"What we're doing here today is a start," said Philadelphia Police Commissioner Charles Ramsey, who made similar recommendations this month for departments across the country as co-chairman of a White House task force on modern policing. "You can't fix something until you recognize and acknowledge that it exists."

Ramsey requested the federal review in May 2013 after four straight days of police-involved shootings in Philadelphia, three of them fatal. The review period coincided with a drop in fatal police shootings, from an eight-year high of 16 in 2012 to an eight-year low of four in 2014.

"We need to lower all the numbers," Ramsey said at a news conference. "Folks need to stop killing each other."

The Justice Department team found Philadelphia officers mistakenly perceived blacks as a threat at more than twice the rate of whites, contributing to community distrust, and recommended the department double community policing training at its academy, with a focus on cultural immersion and recognizing biases.

The assessment team found that 81 percent of suspects involved in shootings were black, while 8 percent were white. For officers, 34 percent involved in shootings were black and 59 percent were white.

Philadelphia as a whole is 43 percent black and 41 percent white, according to the 2010 census. The makeup of the Philadelphia Police Department is 34 percent black and 56 percent white.

"These racial disparities have created a deep mistrust of law enforcement in communities of color," said Reggie Shuford, executive director of Pennsylvania's American Civil Liberties Union chapter. "The police department must begin to repair this relationship by emphasizing de-escalation and mutual respect in their interactions rather than relying on force."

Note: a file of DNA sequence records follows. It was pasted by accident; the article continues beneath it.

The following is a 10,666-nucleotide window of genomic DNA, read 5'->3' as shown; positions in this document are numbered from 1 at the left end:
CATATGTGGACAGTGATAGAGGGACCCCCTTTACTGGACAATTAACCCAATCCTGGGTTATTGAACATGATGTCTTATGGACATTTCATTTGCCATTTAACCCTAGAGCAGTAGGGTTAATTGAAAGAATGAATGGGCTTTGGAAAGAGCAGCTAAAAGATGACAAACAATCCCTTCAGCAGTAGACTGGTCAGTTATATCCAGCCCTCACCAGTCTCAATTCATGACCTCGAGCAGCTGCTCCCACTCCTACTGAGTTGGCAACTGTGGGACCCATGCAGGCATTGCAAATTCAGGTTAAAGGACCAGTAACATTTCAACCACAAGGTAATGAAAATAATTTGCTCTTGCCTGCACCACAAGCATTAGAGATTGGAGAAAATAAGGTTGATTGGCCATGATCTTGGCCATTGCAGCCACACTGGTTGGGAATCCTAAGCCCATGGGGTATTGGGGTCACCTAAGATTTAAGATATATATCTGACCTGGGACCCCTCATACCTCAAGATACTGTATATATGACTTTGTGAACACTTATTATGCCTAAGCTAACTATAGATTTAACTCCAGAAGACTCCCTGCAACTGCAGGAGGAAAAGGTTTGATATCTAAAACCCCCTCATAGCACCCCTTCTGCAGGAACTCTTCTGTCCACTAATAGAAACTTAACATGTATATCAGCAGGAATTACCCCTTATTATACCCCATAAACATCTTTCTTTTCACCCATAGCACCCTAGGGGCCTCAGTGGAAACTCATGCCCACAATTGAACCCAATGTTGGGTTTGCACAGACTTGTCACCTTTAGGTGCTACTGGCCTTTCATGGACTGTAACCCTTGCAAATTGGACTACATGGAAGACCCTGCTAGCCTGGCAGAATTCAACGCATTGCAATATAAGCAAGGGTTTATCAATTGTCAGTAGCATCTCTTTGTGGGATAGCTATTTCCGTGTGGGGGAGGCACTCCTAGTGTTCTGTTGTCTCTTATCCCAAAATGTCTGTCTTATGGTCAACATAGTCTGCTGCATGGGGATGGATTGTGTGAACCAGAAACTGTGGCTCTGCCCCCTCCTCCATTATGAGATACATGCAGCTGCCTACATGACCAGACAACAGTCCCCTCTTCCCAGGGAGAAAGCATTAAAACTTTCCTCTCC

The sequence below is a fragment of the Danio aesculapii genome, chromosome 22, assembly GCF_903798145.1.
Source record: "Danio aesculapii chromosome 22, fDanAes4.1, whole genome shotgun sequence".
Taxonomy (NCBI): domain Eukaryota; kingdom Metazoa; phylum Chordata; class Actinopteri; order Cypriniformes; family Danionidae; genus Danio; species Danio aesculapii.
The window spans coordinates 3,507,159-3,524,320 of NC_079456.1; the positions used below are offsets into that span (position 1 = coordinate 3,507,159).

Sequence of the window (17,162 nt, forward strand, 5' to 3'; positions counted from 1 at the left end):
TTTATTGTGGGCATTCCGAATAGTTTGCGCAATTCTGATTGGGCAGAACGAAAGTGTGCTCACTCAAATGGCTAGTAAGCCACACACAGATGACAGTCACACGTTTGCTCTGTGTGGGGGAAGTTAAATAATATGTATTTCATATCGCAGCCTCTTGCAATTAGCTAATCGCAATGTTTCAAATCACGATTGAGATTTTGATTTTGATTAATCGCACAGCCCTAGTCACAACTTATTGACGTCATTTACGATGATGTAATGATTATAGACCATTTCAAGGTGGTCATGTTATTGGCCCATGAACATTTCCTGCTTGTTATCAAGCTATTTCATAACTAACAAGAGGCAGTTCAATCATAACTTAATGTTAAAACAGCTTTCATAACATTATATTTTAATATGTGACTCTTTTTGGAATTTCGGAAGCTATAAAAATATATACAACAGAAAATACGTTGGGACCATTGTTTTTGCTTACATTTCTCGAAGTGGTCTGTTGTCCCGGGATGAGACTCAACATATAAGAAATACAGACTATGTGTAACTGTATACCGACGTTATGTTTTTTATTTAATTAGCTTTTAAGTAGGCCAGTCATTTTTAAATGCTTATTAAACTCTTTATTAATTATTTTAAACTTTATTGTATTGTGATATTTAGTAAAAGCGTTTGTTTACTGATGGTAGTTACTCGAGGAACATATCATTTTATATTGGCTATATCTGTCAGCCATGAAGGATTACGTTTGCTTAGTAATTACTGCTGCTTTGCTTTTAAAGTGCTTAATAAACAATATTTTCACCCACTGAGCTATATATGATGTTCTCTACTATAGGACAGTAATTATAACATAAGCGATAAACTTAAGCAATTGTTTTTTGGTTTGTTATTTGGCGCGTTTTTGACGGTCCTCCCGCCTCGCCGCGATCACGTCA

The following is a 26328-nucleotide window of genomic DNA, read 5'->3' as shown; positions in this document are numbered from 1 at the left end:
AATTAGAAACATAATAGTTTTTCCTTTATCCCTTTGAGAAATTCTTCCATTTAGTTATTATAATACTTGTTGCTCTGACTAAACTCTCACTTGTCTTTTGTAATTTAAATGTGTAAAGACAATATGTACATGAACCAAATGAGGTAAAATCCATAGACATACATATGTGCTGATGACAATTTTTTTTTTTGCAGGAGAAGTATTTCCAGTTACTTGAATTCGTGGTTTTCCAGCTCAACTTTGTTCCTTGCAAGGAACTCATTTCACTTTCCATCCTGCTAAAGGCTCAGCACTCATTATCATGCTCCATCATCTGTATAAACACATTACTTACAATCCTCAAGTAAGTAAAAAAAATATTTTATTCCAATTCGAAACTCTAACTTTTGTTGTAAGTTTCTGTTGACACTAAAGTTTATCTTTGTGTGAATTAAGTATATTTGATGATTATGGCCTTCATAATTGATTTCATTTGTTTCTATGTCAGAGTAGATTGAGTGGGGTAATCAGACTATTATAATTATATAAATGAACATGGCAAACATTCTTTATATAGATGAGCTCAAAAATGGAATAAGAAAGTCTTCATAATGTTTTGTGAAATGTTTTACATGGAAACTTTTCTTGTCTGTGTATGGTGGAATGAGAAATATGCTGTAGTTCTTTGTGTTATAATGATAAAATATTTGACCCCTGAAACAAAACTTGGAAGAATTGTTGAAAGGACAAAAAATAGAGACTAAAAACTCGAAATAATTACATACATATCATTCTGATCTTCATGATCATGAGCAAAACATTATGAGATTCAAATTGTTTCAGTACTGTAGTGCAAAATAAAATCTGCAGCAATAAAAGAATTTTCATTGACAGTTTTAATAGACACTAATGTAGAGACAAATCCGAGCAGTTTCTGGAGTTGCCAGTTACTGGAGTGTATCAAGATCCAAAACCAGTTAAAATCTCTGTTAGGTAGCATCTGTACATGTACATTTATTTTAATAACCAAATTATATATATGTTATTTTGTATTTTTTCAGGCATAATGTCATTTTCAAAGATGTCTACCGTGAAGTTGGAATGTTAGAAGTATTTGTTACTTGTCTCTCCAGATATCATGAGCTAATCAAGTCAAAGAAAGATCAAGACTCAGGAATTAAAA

Officers interviewed for the assessment consistently mentioned fear for their lives as sufficient justification for using deadly force.

That notion, running counter to Philadelphia police policy, which does not include the word "fear," and court rulings that require an "objectively reasonable belief" that lives are at immediate risk, appeared to stem from the department's lack of regular, consistent training on its deadly force policy, the assessment found.

Annual firearms refresher courses focusing on tactics and targets vary widely based on instructor and include only cursory mentions of the deadly force policy, the assessment found.

Officers are required to complete a 20-question multiple-choice test on use of force at the end of their annual firearms qualification but just one of them pertains to deadly force, the assessment found. They last received any form of in-depth training on the subject in 2010.

The report recommends that officers receive more reality-based training and incorporate de-escalation techniques in the training.

"It's not saying that there's an absence of training but just that we need more," Ramsey said.

A team of Justice Department researchers and analysts spent a year on the assessment. They developed 91 recommendations and will help the department implement them over the next 18 months and issue two progress reports.

The Justice Department's announcement came days after the city's district attorney declined to charge officers in a police-involved shooting in December of a suspect who reached into a car for a gun.

Residents protesting the decision and demanding the names of the officers fought with police and threw chairs at a community meeting Thursday. Ramsey called the display an embarrassment and said it reinforced his decision not to make the officers' names public.

A small group of protesters outside the news conference Monday again pleaded with Ramsey to release the officers' names. He didn't answer them.

Copyright AP - Associated Press